Espy Run Stream Restoration

Segment A of the Espy Run Stream Restoration, looking towards Bliss Bank and Wilkes-Barre Mountain.

In 2001, funded by a PADEP Growing Greener grant awarded to EC, Dr. Kenneth Klemow of Wilkes University performed a one-year assessment of the topography, water quality, and biological health of all the waterways within the Nanticoke Creek watershed.  He found one of the most severely impacted waterways was Espy Run, a tributary to the Nanticoke Creek.  The stream disappeared underground upon encountering Bliss Bank – over 200 acres of legacy minelands that had been deep-mined, strip-mined, and then used as a spoils dump.  When Espy Run did resurface, it had little to no flow, AMD contamination, and poor vegetative and biological health.

These findings led to a larger initiative on which EC partnered with the U.S. Army Corps of Engineers (USACE), PADEP, and PADEP’s Bureau of Abandoned Mine Reclamation to develop a plan for comprehensive restoration of the Nanticoke Creek watershed.  The result was Section 206 – Ecosystem Restoration:  Nanticoke Creek Watershed, Luzerne County, Pennsylvania, Detailed Project Report and Integrated Environmental Assessment (2005).

USACE concurred with Klemow’s analysis, warning of a “complete loss of the stream ecosystem” and significant contamination of water quality due to mining-related impairments.  To mitigate the damage, USACE recommended reclamation of mine-scarred areas and reconstruction of waterways.  These activities would aid recovery of the watershed by 1.) abating sediment and AMD loads; 2.) restoring natural habitat; 3.) improving public safety; and 4.) reclaiming land for productive use, including recreation.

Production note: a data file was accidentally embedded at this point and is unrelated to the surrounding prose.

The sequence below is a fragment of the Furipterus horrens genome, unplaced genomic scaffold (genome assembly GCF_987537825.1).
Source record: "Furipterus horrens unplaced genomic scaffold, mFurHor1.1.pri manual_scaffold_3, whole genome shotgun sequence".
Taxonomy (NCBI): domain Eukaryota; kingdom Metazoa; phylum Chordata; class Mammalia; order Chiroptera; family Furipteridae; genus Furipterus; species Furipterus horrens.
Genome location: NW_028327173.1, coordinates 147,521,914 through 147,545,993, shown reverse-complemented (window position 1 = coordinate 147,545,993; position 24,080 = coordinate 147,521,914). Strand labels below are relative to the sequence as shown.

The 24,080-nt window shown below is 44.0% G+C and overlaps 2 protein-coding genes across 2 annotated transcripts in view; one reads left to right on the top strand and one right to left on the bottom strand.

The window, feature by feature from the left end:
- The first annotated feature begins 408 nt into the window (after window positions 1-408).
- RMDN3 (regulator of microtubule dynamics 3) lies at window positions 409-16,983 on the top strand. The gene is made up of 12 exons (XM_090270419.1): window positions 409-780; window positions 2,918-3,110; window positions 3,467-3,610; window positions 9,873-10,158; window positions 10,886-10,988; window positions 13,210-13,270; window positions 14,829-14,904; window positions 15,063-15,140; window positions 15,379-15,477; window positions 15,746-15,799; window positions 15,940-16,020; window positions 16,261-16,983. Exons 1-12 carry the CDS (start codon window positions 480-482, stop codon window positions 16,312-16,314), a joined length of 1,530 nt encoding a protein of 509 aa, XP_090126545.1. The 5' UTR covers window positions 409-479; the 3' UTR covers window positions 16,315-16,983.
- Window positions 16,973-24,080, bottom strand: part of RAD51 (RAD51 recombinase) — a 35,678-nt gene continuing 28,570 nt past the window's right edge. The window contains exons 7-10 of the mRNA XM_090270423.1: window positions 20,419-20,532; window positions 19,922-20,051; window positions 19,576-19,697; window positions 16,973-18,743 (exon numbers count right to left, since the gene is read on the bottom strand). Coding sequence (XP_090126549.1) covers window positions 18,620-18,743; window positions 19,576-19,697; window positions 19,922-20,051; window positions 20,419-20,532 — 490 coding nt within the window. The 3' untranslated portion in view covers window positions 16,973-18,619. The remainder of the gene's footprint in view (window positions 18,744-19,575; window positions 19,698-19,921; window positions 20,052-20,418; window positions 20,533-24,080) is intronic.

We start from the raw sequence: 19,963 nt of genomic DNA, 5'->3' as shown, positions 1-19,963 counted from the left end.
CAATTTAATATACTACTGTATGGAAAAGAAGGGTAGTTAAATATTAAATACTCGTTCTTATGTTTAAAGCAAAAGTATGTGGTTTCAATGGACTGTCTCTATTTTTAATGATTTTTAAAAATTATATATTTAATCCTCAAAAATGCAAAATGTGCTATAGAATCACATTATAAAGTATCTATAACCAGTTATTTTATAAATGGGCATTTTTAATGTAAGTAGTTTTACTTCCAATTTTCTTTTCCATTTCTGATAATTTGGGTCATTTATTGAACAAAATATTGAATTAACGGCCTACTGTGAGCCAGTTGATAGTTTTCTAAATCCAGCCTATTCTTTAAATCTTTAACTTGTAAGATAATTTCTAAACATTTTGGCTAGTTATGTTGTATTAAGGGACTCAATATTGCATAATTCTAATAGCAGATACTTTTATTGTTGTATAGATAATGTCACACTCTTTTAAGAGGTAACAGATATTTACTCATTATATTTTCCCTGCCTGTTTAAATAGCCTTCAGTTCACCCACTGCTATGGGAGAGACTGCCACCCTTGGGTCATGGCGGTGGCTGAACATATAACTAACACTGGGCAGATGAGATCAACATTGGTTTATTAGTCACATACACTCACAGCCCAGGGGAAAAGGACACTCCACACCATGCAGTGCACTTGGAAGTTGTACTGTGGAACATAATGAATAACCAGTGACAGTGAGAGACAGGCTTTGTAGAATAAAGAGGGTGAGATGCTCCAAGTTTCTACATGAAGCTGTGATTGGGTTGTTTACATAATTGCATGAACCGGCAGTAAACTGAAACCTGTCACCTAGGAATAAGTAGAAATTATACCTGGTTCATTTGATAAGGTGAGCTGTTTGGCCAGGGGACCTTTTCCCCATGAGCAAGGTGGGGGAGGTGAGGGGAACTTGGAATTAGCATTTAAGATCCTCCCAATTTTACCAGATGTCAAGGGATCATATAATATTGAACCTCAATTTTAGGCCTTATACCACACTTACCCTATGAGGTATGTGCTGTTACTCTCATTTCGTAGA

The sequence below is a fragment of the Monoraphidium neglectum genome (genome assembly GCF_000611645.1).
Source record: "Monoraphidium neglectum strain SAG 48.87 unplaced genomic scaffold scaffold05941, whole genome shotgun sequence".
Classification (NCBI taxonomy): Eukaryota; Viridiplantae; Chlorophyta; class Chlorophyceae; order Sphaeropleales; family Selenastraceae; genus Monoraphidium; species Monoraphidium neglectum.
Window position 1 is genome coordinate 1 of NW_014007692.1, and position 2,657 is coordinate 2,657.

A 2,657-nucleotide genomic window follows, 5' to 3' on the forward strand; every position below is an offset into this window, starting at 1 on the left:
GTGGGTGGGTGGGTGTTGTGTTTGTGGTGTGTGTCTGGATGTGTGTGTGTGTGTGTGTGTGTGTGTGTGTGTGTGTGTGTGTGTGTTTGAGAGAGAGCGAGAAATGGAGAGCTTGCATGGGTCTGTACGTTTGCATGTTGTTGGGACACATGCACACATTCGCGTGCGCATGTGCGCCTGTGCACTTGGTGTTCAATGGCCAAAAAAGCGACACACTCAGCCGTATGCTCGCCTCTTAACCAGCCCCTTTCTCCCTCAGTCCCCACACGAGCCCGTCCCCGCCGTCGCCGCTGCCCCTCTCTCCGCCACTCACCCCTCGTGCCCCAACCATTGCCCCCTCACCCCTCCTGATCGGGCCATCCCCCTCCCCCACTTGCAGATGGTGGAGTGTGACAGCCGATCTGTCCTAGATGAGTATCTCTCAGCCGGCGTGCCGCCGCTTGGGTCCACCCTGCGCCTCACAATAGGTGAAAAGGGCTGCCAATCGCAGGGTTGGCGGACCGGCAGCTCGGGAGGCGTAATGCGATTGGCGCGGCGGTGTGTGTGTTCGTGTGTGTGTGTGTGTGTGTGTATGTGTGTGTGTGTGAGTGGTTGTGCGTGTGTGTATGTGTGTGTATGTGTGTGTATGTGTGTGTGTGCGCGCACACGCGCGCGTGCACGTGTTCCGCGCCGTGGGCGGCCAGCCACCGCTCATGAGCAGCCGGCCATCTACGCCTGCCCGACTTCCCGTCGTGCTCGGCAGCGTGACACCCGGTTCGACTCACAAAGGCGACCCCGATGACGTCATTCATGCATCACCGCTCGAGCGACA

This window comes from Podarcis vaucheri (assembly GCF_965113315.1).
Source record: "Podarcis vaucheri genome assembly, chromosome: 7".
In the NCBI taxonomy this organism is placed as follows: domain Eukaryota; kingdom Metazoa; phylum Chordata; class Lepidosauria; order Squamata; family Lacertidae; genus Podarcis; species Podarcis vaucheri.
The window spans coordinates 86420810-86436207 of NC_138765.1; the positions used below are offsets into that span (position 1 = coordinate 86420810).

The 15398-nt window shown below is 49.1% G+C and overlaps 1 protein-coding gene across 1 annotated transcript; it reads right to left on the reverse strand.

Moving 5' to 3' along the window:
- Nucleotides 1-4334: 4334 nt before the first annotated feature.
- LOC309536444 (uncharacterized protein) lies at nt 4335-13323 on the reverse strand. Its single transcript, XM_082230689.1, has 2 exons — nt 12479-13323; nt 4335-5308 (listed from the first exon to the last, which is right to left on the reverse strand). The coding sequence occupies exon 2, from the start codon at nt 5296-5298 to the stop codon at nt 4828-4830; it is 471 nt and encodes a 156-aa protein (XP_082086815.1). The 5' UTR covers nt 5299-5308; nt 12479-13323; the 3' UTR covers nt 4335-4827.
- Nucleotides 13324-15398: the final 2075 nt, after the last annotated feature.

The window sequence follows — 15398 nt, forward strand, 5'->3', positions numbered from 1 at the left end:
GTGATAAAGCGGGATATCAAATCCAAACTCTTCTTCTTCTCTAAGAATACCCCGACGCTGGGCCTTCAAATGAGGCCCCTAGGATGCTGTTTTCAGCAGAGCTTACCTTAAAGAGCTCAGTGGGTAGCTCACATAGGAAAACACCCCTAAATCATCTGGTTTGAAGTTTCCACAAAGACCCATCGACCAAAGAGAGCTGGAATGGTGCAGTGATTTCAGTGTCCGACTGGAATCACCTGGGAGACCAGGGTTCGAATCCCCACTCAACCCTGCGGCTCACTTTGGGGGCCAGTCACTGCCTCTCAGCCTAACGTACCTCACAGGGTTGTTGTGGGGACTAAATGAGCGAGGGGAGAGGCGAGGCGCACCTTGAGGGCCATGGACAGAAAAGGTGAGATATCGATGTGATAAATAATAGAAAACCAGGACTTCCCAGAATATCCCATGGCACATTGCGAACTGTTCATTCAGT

The Espy Run Stream Restoration is one step in this process.  Reconstructing the missing segment will prevent the stream’s headwaters from infiltrating underground into the mine pools, which USACE believes will reduce AMD discharges downstream.  Furthermore, a riparian forest buffer is planned for the majority of the new channel, improving habitat and creating a wildlife corridor to the top of Wilkes-Barre Mountain.  Currently, 3,750 feet of stream is funded, with support coming from USEPA’s Brownfields Cleanup Program, PADEP’s Growing Greener Program, and PADEP’s AML Pilot Program.  A grant for the riparian buffer was awarded by PEC’s Pocono Forests and Waters Conservation Landscape mini-grant program, through the PADCNR C2P2 Environmental Stewardship Fund.  Work began on the first 1,000’ of channel (Segment A) in 2019.

Espy Run – Segment A:  Pre-Construction

View of Espy Run, prior to stream reconstruction.  As shown, stream is narrow and overgrown, and flow is sporadic.

Espy Run – Segment A:  Pre-Construction

Another view of the channel, near Espy Street.

Espy Run – Segment A:  Construction

After clearing and grubbing, equipment is mobilized.  Wooden planking was required due to the wet soil.

Espy Run – Segment A:  Construction

Excavation of the channel.

Espy Run – Segment A:  Post-Construction

Completed segment of stream channel, with liner and rip-rap.  Channel has been expanded to approximately 12′.  This segment, which is alongside a wetlands, was designed with a shallow depth to maintain ecological functioning of the area.

Espy Run – Segment A: Post-Construction

View of channel looking towards Espy Street.